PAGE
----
The FBI’s legal battle with Apple over an iPhone belonging to one of the San Bernardino shooters was rehashed today before the House Energy and Commerce Committee, which heard testimony from law enforcement officials and technologists about the role encryption plays in criminal investigations.
The FBI’s executive assistant director for science and technology, Amy Hess, and Apple’s senior vice president and general counsel Bruce Sewell were among the panelists who offered testimony. Hess claimed that, since October, the FBI has encountered passwords on 30 percent of the devices it has obtained during investigations, and have had no capability to unlock the devices 13 percent of the time. Sewell emphasized Apple’s collaboration with law enforcement, saying that his company assists investigators on a daily basis and has helped rescue child victims from their abductors.
Lawmakers pushed Hess to discuss the FBI’s reliance on a third party to crack the iPhone at the center of the San Bernardino case. The FBI asked a court to force Apple to develop custom software to help unlock the phone, which was used by San Bernardino attacker Syed Farook, but later backed down when an unnamed party showed the FBI how to access the device.
Rep. Anna Eshoo, whose district includes Silicon Valley, engaged in a testy exchange with Hess, calling the FBI’s approach to Apple in the San Bernardino case “breathtaking” and criticizing the agency for resetting the phone’s iCloud password without first consulting Apple. Other members of the Congressional committee questioned whether the FBI would continue to rely on hackers going forward, or if the agency would develop its own hacking expertise.
“I do think certainly we need people who have those specialized skills,” Hess answered. “That said, there is no one-size-fits-all solution to this.” However, Hess also said that the agency is investing its budget into “possible tools we might be able to throw at the problem” rather than hiring technologists and called on the industry and academia to provide tools for law enforcement.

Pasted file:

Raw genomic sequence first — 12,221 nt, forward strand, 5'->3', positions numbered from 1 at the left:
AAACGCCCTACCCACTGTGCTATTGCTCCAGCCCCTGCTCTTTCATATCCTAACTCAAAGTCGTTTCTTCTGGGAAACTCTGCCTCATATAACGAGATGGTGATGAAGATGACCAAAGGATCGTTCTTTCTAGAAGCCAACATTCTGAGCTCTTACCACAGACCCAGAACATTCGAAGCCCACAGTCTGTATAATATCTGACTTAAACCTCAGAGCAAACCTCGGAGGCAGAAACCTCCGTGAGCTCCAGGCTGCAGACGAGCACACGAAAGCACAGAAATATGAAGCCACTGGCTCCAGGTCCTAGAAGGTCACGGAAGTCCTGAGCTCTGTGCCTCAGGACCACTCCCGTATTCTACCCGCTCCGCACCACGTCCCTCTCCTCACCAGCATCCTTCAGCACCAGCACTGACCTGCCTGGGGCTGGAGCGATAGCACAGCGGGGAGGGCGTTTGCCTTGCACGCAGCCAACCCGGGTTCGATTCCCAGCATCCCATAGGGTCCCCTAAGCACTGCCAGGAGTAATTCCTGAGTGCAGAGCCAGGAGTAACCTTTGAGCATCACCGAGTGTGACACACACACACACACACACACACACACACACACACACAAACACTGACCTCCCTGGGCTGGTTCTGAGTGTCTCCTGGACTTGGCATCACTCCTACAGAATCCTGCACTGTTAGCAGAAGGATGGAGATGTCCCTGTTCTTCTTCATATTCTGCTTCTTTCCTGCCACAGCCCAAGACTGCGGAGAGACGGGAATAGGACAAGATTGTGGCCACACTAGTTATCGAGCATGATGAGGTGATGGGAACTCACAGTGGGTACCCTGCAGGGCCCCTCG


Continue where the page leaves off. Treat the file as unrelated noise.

However, Apple’s Sewell said that his company had prepared for a sit-down meeting with the FBI to address its concerns about evidence “going dark” behind encryption, but the meeting was cancelled when the FBI filed its San Bernardino case. He said that Apple is willing to help train law enforcement representatives, but that the debate would need to “get out of the lawsuit world” in order to be effective.
Sewell also rejected claims made by one of the law enforcement panelists, Captain Charles Cohen of the Indiana State Police, that Apple had provided its source code to the Chinese government and that it had discarded its ability to access customer data with the rollout of iOS 8. “We have not provided source code to the Chinese government. We did not have a key 19 months ago that we threw away,” Sewell testified. “Those allegations are without merit.”
Although the hearing is over, the debate over encryption will continue. Last month, lawmakers formed an encryption working group to address the use and regulation of encryption, and other members of Congress have already proposed legislation to introduce backdoors into encrypted communication.